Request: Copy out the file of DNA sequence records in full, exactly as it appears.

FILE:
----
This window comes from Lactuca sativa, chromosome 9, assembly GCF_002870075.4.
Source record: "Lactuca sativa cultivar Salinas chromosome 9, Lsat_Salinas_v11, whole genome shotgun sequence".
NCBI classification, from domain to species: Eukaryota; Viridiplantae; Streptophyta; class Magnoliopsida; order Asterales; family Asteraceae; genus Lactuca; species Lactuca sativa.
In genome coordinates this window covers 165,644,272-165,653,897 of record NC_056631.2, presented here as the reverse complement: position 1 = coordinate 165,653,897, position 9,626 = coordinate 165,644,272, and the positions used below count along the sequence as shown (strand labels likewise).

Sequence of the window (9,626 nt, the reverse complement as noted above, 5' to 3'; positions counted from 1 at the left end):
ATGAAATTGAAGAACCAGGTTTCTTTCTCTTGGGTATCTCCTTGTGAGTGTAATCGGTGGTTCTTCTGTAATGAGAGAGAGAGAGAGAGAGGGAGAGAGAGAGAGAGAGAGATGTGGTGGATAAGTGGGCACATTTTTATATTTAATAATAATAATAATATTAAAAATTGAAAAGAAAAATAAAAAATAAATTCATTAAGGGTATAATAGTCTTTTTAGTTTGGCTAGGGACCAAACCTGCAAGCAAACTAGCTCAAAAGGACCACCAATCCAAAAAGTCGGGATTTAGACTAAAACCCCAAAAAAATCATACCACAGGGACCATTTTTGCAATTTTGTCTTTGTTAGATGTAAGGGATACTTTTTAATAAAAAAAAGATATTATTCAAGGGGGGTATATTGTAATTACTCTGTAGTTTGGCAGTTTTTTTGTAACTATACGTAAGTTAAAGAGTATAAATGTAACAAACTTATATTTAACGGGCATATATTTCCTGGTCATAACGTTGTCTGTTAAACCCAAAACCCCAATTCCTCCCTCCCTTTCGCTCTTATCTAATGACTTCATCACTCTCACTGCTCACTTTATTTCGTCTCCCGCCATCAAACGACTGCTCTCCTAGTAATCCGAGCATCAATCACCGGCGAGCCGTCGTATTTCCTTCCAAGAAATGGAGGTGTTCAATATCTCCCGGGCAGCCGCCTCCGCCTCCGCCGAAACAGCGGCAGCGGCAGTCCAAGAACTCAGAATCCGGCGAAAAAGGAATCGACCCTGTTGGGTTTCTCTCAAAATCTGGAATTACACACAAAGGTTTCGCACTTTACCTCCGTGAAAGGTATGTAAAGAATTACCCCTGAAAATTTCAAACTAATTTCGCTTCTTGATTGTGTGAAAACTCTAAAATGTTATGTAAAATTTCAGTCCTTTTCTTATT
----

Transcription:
This window comes from Lactuca sativa, chromosome 9, assembly GCF_002870075.4.
Source record: "Lactuca sativa cultivar Salinas chromosome 9, Lsat_Salinas_v11, whole genome shotgun sequence".
NCBI classification, from domain to species: Eukaryota; Viridiplantae; Streptophyta; class Magnoliopsida; order Asterales; family Asteraceae; genus Lactuca; species Lactuca sativa.
In genome coordinates this window covers 165,644,272-165,653,897 of record NC_056631.2, presented here as the reverse complement: position 1 = coordinate 165,653,897, position 9,626 = coordinate 165,644,272, and the positions used below count along the sequence as shown (strand labels likewise).

Sequence of the window (9,626 nt, the reverse complement as noted above, 5' to 3'; positions counted from 1 at the left end):
ATGAAATTGAAGAACCAGGTTTCTTTCTCTTGGGTATCTCCTTGTGAGTGTAATCGGTGGTTCTTCTGTAATGAGAGAGAGAGAGAGAGAGGGAGAGAGAGAGAGAGAGAGATGTGGTGGATAAGTGGGCACATTTTTATATTTAATAATAATAATAATATTAAAAATTGAAAAGAAAAATAAAAAATAAATTCATTAAGGGTATAATAGTCTTTTTAGTTTGGCTAGGGACCAAACCTGCAAGCAAACTAGCTCAAAAGGACCACCAATCCAAAAAGTCGGGATTTAGACTAAAACCCCAAAAAAATCATACCACAGGGACCATTTTTGCAATTTTGTCTTTGTTAGATGTAAGGGATACTTTTTAATAAAAAAAAGATATTATTCAAGGGGGGTATATTGTAATTACTCTGTAGTTTGGCAGTTTTTTTGTAACTATACGTAAGTTAAAGAGTATAAATGTAACAAACTTATATTTAACGGGCATATATTTCCTGGTCATAACGTTGTCTGTTAAACCCAAAACCCCAATTCCTCCCTCCCTTTCGCTCTTATCTAATGACTTCATCACTCTCACTGCTCACTTTATTTCGTCTCCCGCCATCAAACGACTGCTCTCCTAGTAATCCGAGCATCAATCACCGGCGAGCCGTCGTATTTCCTTCCAAGAAATGGAGGTGTTCAATATCTCCCGGGCAGCCGCCTCCGCCTCCGCCGAAACAGCGGCAGCGGCAGTCCAAGAACTCAGAATCCGGCGAAAAAGGAATCGACCCTGTTGGGTTTCTCTCAAAATCTGGAATTACACACAAAGGTTTCGCACTTTACCTCCGTGAAAGGTATGTAAAGAATTACCCCTGAAAATTTCAAACTAATTTCGCTTCTTGATTGTGTGAAAACTCTAAAATGTTATGTAAAATTTCAGTCCTTTTCTTATT